Marcos Rubinstein received the Master’s and Ph.D. degrees in electrical engineering from the University of Florida, Gainesville.
In the decade of the 1990’s, he worked as a research engineer at the Swiss Federal Institute of Technology, Lausanne and as a program manager at Swisscom in the areas of electromagnetic compatibility and lightning. Since 2001, he is a professor at the University of Applied Sciences of Western Switzerland HES-SO, Yverdon-les-Bains, where he is currently responsible for the advanced Communication Technologies Group. He is the author or coauthor of 300 scientific publications in reviewed journals and international conferences. He is also the coauthor of nine book chapters and the co-editor of a book on time reversal. He served as the Editor-in-Chief of the Open Atmospheric Science Journal, and currently serves as an Associate Editor of the IEEE Transactions on EMC.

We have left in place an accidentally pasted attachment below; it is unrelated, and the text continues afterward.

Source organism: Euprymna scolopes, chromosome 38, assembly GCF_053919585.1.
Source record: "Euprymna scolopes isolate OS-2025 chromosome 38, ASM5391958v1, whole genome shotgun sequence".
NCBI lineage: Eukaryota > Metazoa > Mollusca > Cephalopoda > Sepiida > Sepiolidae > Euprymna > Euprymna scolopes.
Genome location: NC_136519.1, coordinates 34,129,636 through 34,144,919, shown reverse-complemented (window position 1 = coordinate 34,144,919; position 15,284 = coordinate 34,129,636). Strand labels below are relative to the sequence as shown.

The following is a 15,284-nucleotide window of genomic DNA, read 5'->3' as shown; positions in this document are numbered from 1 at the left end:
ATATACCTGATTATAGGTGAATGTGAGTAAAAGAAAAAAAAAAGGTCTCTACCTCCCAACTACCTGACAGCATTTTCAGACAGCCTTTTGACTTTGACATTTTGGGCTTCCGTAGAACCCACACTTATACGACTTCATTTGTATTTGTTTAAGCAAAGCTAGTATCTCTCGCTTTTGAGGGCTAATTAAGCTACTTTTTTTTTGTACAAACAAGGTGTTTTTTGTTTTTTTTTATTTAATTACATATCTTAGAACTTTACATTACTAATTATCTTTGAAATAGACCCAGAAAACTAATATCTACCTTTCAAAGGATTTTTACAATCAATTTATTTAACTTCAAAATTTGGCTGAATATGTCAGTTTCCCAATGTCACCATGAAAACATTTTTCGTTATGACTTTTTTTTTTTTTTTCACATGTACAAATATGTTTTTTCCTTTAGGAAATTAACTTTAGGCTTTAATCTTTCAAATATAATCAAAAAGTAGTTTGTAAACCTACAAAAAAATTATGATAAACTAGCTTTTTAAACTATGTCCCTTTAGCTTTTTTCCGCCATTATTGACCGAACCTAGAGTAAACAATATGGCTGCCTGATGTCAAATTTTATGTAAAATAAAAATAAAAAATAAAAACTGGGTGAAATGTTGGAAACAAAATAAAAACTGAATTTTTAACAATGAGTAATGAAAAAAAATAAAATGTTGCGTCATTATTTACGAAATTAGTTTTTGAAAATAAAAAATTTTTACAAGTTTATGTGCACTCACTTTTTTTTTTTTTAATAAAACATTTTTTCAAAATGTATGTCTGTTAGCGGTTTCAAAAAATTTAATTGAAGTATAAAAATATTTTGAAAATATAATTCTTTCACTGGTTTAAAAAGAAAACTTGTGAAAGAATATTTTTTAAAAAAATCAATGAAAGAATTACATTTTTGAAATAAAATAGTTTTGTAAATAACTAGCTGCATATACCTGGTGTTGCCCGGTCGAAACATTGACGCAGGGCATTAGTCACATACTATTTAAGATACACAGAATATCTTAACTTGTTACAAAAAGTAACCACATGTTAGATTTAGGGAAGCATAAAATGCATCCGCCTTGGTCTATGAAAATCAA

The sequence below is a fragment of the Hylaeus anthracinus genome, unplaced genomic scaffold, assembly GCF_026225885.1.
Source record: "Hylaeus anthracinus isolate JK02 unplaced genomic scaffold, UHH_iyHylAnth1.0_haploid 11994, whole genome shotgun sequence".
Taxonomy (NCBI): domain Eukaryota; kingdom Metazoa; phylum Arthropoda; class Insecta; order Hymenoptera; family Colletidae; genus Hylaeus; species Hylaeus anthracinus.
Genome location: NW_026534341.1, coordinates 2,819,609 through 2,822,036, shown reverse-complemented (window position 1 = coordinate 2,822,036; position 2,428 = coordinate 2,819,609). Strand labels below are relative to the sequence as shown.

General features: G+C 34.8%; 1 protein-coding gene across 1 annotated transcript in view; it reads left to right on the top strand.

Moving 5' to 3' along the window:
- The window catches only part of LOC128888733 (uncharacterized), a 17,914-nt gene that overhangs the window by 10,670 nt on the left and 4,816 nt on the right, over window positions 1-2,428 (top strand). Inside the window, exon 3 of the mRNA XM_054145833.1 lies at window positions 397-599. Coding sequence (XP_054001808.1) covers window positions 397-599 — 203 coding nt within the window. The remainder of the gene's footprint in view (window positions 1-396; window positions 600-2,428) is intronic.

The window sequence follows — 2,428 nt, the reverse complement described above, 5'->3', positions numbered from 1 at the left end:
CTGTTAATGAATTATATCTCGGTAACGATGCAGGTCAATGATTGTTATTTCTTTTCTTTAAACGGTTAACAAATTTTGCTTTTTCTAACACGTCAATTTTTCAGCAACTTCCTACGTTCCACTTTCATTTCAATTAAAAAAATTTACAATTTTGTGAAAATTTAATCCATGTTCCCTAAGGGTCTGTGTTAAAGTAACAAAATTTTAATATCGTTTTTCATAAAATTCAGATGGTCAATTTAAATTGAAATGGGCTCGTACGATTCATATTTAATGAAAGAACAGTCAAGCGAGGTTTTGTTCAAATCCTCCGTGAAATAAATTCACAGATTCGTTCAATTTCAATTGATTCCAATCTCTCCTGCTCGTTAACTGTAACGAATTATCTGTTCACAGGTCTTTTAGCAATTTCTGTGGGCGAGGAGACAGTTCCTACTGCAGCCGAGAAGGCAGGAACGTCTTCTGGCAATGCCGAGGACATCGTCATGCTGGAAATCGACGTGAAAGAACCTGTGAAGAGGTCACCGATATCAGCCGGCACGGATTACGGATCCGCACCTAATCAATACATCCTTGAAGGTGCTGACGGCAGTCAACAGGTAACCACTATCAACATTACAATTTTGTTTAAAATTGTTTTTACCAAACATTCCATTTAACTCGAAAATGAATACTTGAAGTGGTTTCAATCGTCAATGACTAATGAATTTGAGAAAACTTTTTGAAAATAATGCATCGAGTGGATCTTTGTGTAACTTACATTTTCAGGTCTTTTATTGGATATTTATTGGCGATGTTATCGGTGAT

Prof. Rubinstein received the best Master’s Thesis award from the University of Florida, the IEEE achievement award and he is a co-recipient of the NASA’s Recognition for Innovative Technological Work award. He also received the ICLP Karl Berger award. He is a Fellow of the IEEE and an EMP Fellow, a member of the Swiss Academy of Sciences and of the International Union of Radio Science.
IEEE Ottawa Seminar Series on AI and Machine Learning: AI-Driven 5G Networks & Beyond
By Hatem Abou-Zeid, Ericsson Canada
IEEE Ottawa Seminar Series on AI and Machine Learning
Presented by IEEE Ottawa CS Chapter, ComSoc Chapter, and SP Chapter, jointly with Vitesse- Reskilling
Wednesday, Oct 30, 2019
359 Terry Fox Drive, Kanata, Ontario
11:30 AM – 12:00 PM: Light Lunch and Networking
12:00 PM – 1:00 PM : Presentation and Q&A
1:00 PM – 1:30 PM : Post Presentation Networking